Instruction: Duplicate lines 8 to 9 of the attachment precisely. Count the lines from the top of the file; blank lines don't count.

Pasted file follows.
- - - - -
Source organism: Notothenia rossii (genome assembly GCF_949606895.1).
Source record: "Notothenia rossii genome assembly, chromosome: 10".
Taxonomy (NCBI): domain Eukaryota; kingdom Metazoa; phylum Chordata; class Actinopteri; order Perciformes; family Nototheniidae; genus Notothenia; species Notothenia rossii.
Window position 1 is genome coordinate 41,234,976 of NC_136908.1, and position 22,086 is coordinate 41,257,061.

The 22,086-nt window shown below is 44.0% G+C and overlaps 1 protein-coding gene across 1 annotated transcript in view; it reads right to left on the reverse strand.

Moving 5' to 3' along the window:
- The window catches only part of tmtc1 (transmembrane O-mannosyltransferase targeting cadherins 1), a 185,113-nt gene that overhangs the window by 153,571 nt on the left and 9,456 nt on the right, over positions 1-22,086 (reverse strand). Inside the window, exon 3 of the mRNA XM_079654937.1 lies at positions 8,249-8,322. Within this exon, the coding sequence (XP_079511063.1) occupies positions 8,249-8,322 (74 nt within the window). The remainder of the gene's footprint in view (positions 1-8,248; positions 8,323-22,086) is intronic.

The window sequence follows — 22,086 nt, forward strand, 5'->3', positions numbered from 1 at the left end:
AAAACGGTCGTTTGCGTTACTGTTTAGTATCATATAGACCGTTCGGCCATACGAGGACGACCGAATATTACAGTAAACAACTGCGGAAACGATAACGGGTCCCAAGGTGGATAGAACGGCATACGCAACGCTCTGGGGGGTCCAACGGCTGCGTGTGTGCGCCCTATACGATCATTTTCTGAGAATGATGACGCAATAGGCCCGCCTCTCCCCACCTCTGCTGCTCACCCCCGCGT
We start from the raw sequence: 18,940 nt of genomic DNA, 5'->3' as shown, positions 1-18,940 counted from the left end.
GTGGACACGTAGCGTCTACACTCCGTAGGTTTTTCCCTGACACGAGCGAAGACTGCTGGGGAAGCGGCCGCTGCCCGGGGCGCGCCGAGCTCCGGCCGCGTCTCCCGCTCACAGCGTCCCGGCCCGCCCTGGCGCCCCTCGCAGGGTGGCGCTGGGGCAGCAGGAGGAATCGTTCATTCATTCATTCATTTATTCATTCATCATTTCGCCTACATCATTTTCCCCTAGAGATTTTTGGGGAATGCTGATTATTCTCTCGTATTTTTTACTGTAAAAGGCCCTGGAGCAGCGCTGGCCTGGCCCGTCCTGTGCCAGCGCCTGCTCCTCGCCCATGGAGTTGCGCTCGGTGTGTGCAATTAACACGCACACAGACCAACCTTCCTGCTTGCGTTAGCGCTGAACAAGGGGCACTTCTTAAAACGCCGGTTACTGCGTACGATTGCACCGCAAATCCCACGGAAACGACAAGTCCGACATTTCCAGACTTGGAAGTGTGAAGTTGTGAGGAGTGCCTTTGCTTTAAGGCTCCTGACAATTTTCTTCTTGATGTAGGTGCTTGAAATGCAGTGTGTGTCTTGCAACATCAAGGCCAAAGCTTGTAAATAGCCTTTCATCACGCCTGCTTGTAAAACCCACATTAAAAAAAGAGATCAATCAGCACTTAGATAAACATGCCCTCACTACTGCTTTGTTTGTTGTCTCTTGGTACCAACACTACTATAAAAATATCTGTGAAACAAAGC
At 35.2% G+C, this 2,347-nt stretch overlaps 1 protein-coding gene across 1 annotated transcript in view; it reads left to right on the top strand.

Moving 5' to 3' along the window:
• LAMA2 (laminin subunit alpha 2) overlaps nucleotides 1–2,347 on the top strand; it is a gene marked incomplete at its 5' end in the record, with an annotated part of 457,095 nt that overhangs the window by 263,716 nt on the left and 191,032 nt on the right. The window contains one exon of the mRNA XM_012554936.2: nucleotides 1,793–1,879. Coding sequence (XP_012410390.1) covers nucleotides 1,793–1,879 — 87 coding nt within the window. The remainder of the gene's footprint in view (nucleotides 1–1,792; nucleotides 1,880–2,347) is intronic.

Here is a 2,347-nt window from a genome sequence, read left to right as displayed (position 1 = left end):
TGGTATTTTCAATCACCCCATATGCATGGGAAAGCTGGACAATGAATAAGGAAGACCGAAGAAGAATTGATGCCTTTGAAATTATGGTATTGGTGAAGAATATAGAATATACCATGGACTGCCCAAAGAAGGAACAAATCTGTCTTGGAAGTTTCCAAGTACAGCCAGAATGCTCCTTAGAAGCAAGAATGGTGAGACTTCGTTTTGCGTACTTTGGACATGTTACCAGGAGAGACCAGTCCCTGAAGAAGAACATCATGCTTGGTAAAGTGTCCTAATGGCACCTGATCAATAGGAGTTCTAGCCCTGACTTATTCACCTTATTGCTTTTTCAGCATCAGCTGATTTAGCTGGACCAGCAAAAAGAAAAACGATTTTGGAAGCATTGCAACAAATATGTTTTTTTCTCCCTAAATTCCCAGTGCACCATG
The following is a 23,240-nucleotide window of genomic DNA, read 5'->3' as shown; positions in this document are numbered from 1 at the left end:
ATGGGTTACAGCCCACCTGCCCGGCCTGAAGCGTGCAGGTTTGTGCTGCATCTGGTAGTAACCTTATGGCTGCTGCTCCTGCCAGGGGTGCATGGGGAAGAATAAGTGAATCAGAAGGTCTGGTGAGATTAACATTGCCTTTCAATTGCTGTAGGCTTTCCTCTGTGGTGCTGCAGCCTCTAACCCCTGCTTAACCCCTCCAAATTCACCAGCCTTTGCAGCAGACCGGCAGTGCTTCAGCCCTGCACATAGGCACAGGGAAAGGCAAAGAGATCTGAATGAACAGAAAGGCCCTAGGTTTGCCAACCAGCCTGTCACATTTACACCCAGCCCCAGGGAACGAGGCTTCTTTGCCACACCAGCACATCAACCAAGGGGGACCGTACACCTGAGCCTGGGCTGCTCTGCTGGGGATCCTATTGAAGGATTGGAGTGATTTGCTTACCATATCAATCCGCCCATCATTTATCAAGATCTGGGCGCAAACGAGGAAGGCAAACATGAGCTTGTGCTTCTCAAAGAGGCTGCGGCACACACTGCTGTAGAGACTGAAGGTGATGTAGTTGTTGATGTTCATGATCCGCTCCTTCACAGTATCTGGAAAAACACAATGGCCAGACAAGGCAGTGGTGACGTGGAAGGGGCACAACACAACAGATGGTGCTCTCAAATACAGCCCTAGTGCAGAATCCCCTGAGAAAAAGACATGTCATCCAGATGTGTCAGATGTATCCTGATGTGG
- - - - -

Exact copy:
The window sequence follows — 22,086 nt, forward strand, 5'->3', positions numbered from 1 at the left end:
AAAACGGTCGTTTGCGTTACTGTTTAGTATCATATAGACCGTTCGGCCATACGAGGACGACCGAATATTACAGTAAACAACTGCGGAAACGATAACGGGTCCCAAGGTGGATAGAACGGCATACGCAACGCTCTGGGGGGTCCAACGGCTGCGTGTGTGCGCCCTATACGATCATTTTCTGAGAATGATGACGCAATAGGCCCGCCTCTCCCCACCTCTGCTGCTCACCCCCGCGT